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A bedside confession

Aging Article   (2,768 Views 4 Comments)
jaelpn jaelpn (New Member) New Member

jaelpn is a LPN.

article_pluralized; 14,501 Visitors; 11 Posts

I was always a late bloomer. The kind of person that never quite caught on until everyone else had already done and seen things in life that I had yet to begin. I just hope that if I am still in my right mind when I die, that I can say that I have no regrets in this life. So how do I begin?

A bedside confession

We are all going to die- each and every one of us. There is no escaping the reality that we are to go through life with trials and tribulations, love and loss and faith and hope. I've come across people in life that just don't seem to care one way or the other where their life is going. I never knew where my life would take me- coming from a small town, I always thought that I would just settle in that town with a mediocre life, not really making much of a difference in life. I went to nursing school to better my life; I strived through school all the while working full time. It wasn't easy but looking back, I know that I made the best decision that I could at that time with the circumstances in my life.

So- if I were on my dying bed and making that one last bedside confession, what would I say? ...I'm sorry that I never got to tell the people that I love the most how much they mean to me. I will not, however, apologize for a life worth living.

Many elderly people have told me that they regret many things... that they wished they could of been a better father, a better mother, and a better friend. How do we know if we can be a better friend if we don't try? Friends are hard to come by- you truly have to feel comfortable being friends and opening your heart to them without feeling like they will somehow back stab you the moment they feel like they can. I would like to say that I am a genuine friend- that I never want to hurt or betray friendship. We all want that type of friend- but over and again I feel that I could be a better friend, a better listener and most importantly, someone that can make a difference in someone's life.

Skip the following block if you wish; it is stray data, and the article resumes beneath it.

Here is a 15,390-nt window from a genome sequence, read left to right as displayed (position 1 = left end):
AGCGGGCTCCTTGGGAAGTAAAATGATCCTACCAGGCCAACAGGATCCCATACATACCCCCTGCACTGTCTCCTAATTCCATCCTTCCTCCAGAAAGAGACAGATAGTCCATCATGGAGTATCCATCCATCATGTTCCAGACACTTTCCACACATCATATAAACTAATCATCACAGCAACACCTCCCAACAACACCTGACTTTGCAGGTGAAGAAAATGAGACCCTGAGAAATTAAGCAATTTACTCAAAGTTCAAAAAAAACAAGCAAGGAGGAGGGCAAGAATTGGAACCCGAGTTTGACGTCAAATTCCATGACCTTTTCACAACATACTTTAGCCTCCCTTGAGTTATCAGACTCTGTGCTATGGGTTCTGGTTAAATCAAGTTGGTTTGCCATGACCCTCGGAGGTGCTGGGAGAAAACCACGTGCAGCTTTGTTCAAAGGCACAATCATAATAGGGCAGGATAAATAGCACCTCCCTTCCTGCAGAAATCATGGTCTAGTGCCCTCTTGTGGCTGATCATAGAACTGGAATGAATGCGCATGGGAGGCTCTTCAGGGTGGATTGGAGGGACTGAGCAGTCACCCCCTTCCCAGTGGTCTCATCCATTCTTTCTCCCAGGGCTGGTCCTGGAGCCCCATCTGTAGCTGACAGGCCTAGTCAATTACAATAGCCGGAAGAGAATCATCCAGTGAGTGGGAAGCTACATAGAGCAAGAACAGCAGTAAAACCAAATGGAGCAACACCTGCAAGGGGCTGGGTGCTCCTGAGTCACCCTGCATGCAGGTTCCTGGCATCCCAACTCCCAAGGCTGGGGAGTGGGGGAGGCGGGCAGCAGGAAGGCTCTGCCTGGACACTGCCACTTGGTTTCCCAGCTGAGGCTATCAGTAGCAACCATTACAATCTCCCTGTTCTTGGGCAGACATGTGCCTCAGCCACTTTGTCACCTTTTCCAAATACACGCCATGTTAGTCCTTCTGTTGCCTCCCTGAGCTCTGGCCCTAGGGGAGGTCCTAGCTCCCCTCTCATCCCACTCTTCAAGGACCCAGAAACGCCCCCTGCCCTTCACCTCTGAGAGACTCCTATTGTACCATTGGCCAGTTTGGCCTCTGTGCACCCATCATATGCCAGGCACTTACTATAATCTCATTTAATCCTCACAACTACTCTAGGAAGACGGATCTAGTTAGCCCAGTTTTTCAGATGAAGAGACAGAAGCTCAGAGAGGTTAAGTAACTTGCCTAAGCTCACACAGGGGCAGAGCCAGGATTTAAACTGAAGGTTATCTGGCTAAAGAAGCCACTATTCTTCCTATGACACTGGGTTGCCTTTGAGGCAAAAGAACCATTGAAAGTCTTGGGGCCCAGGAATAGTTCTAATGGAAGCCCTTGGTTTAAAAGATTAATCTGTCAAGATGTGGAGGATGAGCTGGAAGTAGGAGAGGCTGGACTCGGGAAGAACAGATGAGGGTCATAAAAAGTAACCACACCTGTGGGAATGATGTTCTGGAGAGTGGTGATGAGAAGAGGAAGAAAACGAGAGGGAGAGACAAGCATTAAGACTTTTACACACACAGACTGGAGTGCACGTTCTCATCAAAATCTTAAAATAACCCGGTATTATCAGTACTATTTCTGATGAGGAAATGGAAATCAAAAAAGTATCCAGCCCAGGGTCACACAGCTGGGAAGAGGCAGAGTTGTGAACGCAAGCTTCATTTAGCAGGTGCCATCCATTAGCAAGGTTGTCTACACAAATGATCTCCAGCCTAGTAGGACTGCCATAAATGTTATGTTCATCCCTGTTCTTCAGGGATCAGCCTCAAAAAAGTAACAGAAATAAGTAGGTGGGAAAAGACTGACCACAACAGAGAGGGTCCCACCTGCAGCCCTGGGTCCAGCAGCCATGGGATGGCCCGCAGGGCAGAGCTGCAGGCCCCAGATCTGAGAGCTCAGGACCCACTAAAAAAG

So how do we start? How do we know when we can become better than who we are now? TRY... is that too much to ask? We give up too easily, we feel like we aren't worth the effort of that first foot forward to obtain that optimum sense of completeness.

I know there are many things I regret. However, I'm trying my hardest to make things in life worth living. I've found love, I have grown closer to my mom and siblings. I found hope and strength through my residents when I feel like I can't handle any more stress at work. I watch elderly people and put my feet in their shoes- what are they thinking? Are they happy with their past? What is in their near future.

Now is the time to begin thinking of what my actions will do for my future. Time to make a change- time to stop fretting the small stuff and begin working on me. I know that the only person that can make me smile is the person facing me in the mirror. It begins now- and will never stop unless I am willing to give up on myself. My last bedside confession? I regret not learning soon enough how to take life in stride. It begins now.

LPN; Specialty: Skilled geriatric nursing care

article_pluralized; 14,501 Visitors; 11 Posts

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after caring for hundreds of hospice pts, i have learned that i do not want any regrets when i die...

and am cognizant of what and where i lack.

working with the dying has elevated my consciousness to a whole other level, as these folks have taught me more about living than dying.

wonderful article, jae.

leslie

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People being fallible, life being lived in a fallen world, it's pretty hard to not have any regrets. We just have to do the best we can with the time we have left. Peace.

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